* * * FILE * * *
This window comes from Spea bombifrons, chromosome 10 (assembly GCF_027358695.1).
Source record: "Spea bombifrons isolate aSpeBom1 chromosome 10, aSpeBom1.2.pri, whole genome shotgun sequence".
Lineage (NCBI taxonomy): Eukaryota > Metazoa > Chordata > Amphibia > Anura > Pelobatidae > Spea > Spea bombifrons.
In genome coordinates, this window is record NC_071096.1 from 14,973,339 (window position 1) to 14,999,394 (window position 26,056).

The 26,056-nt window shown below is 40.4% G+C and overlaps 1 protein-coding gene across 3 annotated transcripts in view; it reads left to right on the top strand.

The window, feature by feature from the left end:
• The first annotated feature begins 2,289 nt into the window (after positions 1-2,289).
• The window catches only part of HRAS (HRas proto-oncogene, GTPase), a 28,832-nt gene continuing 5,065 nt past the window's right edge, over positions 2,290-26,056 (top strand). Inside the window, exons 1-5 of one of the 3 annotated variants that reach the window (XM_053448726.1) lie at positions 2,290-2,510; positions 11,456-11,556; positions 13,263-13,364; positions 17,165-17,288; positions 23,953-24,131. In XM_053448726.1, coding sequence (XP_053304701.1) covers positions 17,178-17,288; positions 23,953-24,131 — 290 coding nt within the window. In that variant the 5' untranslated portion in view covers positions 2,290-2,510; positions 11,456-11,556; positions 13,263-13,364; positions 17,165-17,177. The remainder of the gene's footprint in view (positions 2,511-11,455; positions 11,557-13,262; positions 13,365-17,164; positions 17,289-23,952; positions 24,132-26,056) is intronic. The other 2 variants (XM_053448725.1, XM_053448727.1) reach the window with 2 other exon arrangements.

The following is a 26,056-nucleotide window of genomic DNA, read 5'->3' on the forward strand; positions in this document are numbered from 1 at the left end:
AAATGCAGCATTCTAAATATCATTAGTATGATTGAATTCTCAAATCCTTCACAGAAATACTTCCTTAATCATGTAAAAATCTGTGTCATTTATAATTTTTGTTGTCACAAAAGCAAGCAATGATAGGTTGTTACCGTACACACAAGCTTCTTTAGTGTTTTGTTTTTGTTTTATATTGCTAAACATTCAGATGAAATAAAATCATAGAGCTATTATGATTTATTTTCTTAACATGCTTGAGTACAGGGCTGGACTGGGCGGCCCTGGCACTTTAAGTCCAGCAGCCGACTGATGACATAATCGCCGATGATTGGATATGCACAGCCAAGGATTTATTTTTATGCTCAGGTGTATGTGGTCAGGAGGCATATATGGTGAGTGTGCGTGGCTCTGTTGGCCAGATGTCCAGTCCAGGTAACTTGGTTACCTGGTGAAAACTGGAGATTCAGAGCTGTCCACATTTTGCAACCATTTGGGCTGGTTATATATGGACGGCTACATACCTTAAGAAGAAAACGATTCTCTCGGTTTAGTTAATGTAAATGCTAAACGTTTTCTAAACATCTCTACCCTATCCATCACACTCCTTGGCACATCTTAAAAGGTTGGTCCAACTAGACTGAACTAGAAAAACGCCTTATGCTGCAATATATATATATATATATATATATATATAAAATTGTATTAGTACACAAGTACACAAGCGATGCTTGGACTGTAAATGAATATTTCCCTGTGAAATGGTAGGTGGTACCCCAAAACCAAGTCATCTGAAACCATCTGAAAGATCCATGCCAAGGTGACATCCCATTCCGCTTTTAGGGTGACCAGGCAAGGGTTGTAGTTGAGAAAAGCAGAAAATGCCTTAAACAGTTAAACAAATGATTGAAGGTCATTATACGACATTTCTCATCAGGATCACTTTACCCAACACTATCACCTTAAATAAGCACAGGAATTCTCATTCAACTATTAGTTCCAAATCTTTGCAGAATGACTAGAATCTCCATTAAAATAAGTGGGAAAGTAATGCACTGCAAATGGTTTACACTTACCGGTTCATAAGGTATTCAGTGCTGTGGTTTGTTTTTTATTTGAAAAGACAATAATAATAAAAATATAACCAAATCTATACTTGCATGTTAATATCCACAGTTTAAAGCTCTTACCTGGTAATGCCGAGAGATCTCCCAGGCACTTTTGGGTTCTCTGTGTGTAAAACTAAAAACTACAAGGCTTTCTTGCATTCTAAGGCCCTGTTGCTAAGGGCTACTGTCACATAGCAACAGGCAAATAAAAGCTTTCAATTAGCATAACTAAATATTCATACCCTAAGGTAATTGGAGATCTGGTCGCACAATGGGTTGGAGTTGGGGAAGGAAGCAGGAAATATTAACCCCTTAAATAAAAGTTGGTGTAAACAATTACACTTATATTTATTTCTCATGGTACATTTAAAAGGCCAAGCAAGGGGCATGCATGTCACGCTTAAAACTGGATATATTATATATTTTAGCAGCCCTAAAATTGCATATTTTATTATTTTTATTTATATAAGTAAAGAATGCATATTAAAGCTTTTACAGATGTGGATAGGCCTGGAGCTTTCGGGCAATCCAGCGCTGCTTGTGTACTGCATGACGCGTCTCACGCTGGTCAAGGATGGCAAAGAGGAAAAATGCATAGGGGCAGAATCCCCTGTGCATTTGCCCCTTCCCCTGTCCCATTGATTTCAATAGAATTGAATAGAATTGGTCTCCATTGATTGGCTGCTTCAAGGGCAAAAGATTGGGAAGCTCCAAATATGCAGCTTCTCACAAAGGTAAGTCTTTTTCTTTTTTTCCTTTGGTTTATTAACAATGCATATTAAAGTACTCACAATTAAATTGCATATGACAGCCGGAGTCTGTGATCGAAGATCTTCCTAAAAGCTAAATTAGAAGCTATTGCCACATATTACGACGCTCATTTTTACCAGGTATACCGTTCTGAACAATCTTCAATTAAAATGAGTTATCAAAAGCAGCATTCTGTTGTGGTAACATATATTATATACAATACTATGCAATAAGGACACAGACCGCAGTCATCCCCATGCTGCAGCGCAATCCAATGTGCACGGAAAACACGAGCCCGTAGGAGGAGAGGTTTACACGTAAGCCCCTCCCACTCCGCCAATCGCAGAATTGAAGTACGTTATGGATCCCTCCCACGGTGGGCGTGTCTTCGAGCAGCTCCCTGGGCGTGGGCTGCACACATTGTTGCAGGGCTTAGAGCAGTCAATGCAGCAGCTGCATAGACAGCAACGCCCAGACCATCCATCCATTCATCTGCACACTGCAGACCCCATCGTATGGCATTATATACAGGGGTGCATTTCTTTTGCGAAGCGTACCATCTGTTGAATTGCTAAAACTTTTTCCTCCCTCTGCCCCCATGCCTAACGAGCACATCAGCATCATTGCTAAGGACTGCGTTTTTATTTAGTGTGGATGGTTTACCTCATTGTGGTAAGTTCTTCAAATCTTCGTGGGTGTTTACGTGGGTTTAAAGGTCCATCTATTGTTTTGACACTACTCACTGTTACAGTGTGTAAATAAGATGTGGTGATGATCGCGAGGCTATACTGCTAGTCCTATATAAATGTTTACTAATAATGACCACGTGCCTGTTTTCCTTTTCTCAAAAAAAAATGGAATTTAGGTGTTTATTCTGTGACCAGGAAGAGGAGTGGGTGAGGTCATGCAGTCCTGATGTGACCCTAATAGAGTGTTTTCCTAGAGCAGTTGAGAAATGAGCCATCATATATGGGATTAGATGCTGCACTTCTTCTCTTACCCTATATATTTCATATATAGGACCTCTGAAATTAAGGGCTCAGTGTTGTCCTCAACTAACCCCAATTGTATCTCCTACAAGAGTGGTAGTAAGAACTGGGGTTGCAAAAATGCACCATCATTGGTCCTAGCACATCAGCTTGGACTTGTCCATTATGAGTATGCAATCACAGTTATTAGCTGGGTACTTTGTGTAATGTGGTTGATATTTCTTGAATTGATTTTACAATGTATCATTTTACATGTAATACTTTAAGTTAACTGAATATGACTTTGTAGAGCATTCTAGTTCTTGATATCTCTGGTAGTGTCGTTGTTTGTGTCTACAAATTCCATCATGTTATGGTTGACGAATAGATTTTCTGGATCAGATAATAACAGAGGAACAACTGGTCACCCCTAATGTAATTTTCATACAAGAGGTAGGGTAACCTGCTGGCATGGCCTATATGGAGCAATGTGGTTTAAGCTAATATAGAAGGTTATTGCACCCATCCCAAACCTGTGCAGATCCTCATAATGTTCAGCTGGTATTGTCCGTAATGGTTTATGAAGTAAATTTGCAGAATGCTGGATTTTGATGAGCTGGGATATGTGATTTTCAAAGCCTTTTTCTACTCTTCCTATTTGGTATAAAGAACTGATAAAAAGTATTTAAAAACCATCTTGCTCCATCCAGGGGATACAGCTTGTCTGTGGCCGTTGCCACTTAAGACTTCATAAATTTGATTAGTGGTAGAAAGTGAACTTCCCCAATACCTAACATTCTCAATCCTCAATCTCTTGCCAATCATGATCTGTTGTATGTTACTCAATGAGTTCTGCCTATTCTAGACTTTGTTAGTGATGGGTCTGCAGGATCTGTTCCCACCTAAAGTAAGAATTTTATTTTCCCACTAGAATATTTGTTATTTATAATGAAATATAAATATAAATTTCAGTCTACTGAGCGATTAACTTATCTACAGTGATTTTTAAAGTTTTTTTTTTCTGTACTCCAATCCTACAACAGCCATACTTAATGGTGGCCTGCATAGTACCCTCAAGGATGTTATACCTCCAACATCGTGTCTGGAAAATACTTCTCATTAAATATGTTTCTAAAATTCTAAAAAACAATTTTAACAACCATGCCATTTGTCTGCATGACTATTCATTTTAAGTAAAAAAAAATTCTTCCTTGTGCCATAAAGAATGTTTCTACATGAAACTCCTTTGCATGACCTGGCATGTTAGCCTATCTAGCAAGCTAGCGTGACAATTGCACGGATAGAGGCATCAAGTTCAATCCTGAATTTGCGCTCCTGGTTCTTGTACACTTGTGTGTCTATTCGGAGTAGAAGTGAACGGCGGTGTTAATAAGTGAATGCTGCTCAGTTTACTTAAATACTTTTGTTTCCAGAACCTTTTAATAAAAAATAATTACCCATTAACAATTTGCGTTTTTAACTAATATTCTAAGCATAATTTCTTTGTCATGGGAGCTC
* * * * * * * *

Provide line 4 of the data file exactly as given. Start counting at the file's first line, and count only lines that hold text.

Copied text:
In genome coordinates, this window is record NC_071096.1 from 14,973,339 (window position 1) to 14,999,394 (window position 26,056).